Vaccination is a touchy topic in the U.S.; every parent or childcare provider has an opinion. The subject of immunization is complex, vast, and oftentimes polarizing; it has earned a prominent position in the country’s cultural conversation, especially over the last few years. In 2014, the book On Immunity: An Inoculation by Eula Biss, which explored the philosophical, historical, and scientific implications of the “vaccination debate,” was listed as one of the top 10 best books of the year by the New York Times Book Review.
Much of this attention can be attributed to various claims of connection between vaccination and certain childhood diseases (in particular, autism); though these studies have been largely discredited, the fear persists. What we can all agree on, however, is that the most important thing is what’s best for the child.
Because nannies work with children (many of whom have not completed their immunizations and some of whom may still be too young to have started), they have an even greater responsibility to remain in good health. In addition to the basics—eating well, taking vitamins, and washing their hands frequently—nannies are now often expected to receive vaccine boosters and yearly flu shots in order to keep their charges safe.
How do vaccines work?
According to the Department of Health, vaccines work by triggering our immune system to produce antibodies against a given disease without actually infecting us with that disease. To do this, vaccines contain a weakened version of that disease’s germs. This is a way of exposing people safely to germs so that they can become protected from the disease without first contracting the disease.
Historically, vaccination comes from the practice of inoculation, which was a method for the prevention of smallpox in the late 1700s. People in good health would deliberately infect themselves with smallpox germs by rubbing smallpox material into a small cut between the thumb and forefinger. Because the infection was introduced through the skin rather than the lungs, it led to a less severe infection than naturally acquired smallpox but provided the same immunity.
Which vaccines should a nanny have?
We work with many families who require their nannies be up-to-date on the Tdap (tetanus-diptheria-pertussis/whooping cough) vaccine and receive a yearly flu shot. If they have never had chicken pox, some families also require that they get the varicella vaccine.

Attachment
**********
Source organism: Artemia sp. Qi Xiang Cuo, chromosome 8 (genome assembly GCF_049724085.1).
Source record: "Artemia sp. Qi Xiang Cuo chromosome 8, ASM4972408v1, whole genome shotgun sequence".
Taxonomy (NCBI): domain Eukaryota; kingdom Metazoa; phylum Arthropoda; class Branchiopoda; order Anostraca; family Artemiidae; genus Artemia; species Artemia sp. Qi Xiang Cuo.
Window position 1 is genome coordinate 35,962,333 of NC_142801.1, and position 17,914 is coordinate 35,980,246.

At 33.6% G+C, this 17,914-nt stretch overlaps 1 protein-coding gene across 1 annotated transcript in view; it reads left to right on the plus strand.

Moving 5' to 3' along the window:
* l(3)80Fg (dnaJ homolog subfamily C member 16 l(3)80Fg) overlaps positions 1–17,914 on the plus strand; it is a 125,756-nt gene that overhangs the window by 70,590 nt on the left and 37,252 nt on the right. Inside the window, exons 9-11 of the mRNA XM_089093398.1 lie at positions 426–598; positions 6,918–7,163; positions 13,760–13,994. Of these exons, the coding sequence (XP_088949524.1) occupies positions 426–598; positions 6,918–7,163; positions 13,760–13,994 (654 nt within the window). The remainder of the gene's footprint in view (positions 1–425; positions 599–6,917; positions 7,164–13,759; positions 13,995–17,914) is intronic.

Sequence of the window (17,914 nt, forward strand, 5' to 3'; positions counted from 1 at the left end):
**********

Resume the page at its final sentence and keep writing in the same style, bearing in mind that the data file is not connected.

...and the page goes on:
Sometimes, families will even request documentation that nannies have completed the standard immunizations from childhood: Hepatitis B, Hepatitis A, Meningococcal, and MMR vaccines, among others.
Can a family require a nanny to get vaccinated?
A family cannot force a nanny to get vaccinated. However, they can require that any nanny they hire has up-to-date vaccinations. If you are a nanny who is opposed to receiving vaccinations, be aware that this may limit your job opportunities. The wellbeing of the child is always the most important consideration; termination of a contract based on a nanny’s refusal to vaccinate would not be considered wrongful termination. It is best if immunization is discussed prior to employment and included within the nanny contract.
How should a family navigate the vaccination conversation with their current nanny?
If all goes well, your nanny will have no problem with getting a yearly flu shot and ensuring her vaccinations are up-to-date. After all, the health and safety of the children are always a nanny’s greatest priorities.
However, because of the invasive nature of vaccination and the heated debate surrounding the issue, many people are wary of immunizing themselves. We see this most often with the flu shot; for every person who gets one, there’s another who swears that the only time they ever caught the flu was after receiving the vaccine.
When broaching the topic of immunization, it’s important to speak carefully and respectfully. Keep the conversation focused on the wellbeing of the children. Even adults who seem perfectly healthy may be carrying germs that could be dangerous for children, especially as their immune systems are still developing. It’s common practice for the family to cover the cost of the shots. If your nanny refuses to vaccinate, you must accept her decision—but it is perfectly within your rights to terminate the contract on that basis.
How can a family ensure the nanny they hire keeps her vaccinations up-to-date?
When you are considering hiring a nanny, it can be useful to ask them straightforwardly if they have had or would be willing to receive the influenza vaccine, as well as any others your family deems important. Then, if you decide to hire, you can include yearly flu shots and any necessary boosters as a contractual obligation in the nanny contract.
If you have never drawn up a nanny contract before and are unsure of how to do so, it’s best to consult your nanny agency. At the Nanny Authority, our placement counselors are experts in their field and have guided countless families and nannies through the hiring process, as well as provided counsel and support when needed after nannies have been hired. They will be able to advise you on what information should be included and any other questions you may have.